Two of these women have Old Testament books named after them. Which two?

Do you recognize these men?
He was a nomadic sheep-herder. Who was he?

He was a shepherd-boy. Who was he?

He was the son of a slave? Who was he?

He prophesied naked. Who was he?

He married a prostitute. Who was he?

He had to take cold-showers for over nine months. Who was he?

He was a tax-collector? Who was he?

He fled the scene naked. Who was he?

He was a physician. Who was he?

They were fishermen. Who were they?

Who were they?

The unloved-wife…
Leah was the unloved-wife, the girl nobody wanted, including by her husband, Jacob. She was also the mother of Judah, from whom the Messiah was descended, and Levi, from whom the Aaronic priesthood was descended.

The “scary” daughter-in-law…
Tamar was Judah’s daughter-in-law, and after she buried Er and Onan, Judah didn’t want anything to do with her. She conned Judah into having sex with her by pretending to be a prostitute. Their son, Perez, was an ancestor of the Messiah.

The prostitute…
Rahab is described as being a “harlot“, a woman of “ill-repute“, who lived in Jericho. When Moses sent spies to check the land out before they began their conquest of the Promised Land, the spies who checked out Jericho found refuge from capture in Rahab’s home. When the children of Israel captured Jericho, she and her family were spared death, and she ultimately became an ancestor of the Messiah.

The foreign-born widow…
Ruth was the foreign-born widow, who, after she married Boaz, became the great-grandmother of David, whose “greater-son” was Jesus of Nazareth, the Messiah. That story is recounted in the book of Ruth.

The captive in a foreign-land…
Esther was a teenage-girl, and a captive in a foreign-land. After she became the Queen of her adopted country, she was instrumental in saving her people, the children of Israel, from annihilation. That story is recounted in the book of Esther. The Jewish festival, Purim, celebrates this event.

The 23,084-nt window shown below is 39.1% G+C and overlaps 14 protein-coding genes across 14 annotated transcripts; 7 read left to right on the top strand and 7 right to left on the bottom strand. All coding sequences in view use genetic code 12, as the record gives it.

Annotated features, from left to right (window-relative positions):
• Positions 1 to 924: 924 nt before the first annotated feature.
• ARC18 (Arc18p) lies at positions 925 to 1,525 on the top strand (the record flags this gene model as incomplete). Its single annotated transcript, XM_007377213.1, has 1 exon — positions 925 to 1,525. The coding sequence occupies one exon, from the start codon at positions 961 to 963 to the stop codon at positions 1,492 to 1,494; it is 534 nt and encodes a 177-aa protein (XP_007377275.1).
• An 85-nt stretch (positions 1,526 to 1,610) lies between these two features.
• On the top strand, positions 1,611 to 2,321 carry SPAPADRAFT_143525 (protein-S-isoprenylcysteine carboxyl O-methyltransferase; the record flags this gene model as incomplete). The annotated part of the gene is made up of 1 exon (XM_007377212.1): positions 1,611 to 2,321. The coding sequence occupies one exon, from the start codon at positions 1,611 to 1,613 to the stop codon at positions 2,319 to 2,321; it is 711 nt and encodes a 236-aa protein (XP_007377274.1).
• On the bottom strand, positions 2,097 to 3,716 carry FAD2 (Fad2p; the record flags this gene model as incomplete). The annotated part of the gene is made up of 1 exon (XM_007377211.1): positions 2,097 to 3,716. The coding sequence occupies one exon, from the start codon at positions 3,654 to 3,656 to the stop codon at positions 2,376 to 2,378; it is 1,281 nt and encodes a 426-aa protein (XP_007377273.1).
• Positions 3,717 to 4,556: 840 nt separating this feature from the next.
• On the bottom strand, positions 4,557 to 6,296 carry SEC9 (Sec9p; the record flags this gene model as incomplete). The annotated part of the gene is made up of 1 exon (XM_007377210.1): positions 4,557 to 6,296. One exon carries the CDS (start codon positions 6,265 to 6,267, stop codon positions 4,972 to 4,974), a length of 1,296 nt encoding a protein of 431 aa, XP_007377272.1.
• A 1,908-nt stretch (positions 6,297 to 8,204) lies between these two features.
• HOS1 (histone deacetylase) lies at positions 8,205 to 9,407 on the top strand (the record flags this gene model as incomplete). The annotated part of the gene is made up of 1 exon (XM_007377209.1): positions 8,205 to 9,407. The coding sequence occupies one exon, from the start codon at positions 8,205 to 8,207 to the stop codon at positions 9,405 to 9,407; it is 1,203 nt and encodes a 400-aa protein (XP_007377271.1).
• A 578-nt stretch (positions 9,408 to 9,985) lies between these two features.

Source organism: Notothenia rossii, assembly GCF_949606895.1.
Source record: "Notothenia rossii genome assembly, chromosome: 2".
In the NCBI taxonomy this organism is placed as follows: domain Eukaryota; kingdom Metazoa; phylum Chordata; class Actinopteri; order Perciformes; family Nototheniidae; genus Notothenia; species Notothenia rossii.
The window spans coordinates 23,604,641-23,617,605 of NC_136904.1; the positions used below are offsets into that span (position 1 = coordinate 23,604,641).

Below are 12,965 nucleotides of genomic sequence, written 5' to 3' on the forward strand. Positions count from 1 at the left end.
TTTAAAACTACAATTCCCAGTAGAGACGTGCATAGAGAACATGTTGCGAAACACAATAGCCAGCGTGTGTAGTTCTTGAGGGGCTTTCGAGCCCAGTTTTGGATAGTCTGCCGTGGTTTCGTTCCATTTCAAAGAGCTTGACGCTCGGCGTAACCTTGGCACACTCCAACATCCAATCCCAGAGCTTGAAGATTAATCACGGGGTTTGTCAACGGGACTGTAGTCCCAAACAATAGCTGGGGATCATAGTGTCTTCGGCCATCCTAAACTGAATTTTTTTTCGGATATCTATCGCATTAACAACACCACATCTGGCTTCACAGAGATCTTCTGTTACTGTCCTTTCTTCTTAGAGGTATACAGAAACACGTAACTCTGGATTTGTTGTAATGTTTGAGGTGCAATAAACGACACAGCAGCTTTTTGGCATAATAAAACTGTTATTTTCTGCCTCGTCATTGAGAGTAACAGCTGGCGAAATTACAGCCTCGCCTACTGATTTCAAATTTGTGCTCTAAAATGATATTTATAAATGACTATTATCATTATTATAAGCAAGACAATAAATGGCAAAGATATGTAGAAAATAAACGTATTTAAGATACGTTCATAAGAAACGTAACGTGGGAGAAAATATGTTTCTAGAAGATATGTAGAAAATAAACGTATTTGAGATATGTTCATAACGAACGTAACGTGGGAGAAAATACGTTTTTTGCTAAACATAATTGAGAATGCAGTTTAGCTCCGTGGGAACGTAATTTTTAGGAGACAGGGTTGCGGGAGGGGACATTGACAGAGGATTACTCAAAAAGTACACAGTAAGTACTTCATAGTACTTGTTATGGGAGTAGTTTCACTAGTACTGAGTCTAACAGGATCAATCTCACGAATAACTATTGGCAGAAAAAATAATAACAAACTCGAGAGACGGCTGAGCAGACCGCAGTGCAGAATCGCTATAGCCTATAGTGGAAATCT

The unwed-mother…
Mary was the unwed-mother, and her first-born son was Jesus, Emmanuel, God with us. Without her, our redemption, and the entire New Testament, would not have been possible.

The nomadic sheep-herder…
Abram (Abraham) was an idol-worshiping, nomadic sheep-herder before God called him to become the father of a nation. God told him that He would bless all nations through his seed. That ultimate-blessing came through the shed-blood and finished-work of Jesus Christ.

The shepherd-boy…
David was a young shepherd-boy, the “runt” of the family, before God chose him to be the next King of Israel. God promised David that one of his “sons” would rule and reign forever. Jesus Christ is that “greater-son“.

The son of a slave…
Moses was the son of a slave in Egypt, and even though he was raised in the palace by Pharaoh’s daughter, he was an exile in a foreign-land tending sheep when God called him to go back to Egypt and liberate His people. He is credited with giving us the first five books of the Bible.

He prophesied naked…
Isaiah was one of the greatest prophets in the Old Testament, but few people realize that he prophesied naked and bare-foot against Egypt and Ethiopia for three years. That event is recounted in Isaiah 20.

He married a prostitute…
God called Hosea to marry a prostitute and to have children with her, as symbolic of how the children of Israel had whored after false-gods.

He “took cold showers”…
Joseph, Mary’s husband, kept her a virgin until she had given-birth to her first-born son, Jesus of Nazareth. He took full responsibility for raising Jesus, along with their other children, into adult-hood.

He was a tax-collector…
Matthew was a tax-collector before Jesus Christ called him to be His disciple. He gave us the Gospel of Matthew.

He fled the scene naked…
Mark came to the Garden of Gethsemane clad only in a linen sheet, and when one of the guards tried to nab him, he left his sheet behind and fled the scene naked. Mark became a ministry-companion with Birnbaums. He gave us the Gospel of Mark.

The physician…
The Apostle Paul called him “the beloved physician“, and we are indebted to Luke for the Gospel of Luke and the book of Acts. He was a close companion of Paul during several of Paul’s travels.

They were fishermen…
Fishing was nasty, tiring work, but someone had to do, and that is what Peter, Andrew, James and John were doing before Jesus Christ called them to be “fishers of men“. It would have been difficult for four men to get a more “obscure” start than by fishing. Peter, who had the habit of getting his foot caught in his mouth-trap, became the spokesman and leader of the church after Pentecost. He gave us 1st and 2nd Peter. John, the “beloved-disciple“, gave us the Gospel of John and the Book of the Revelation. Andrew didn’t write a book, but he introduced Peter to Jesus. James also served in the background.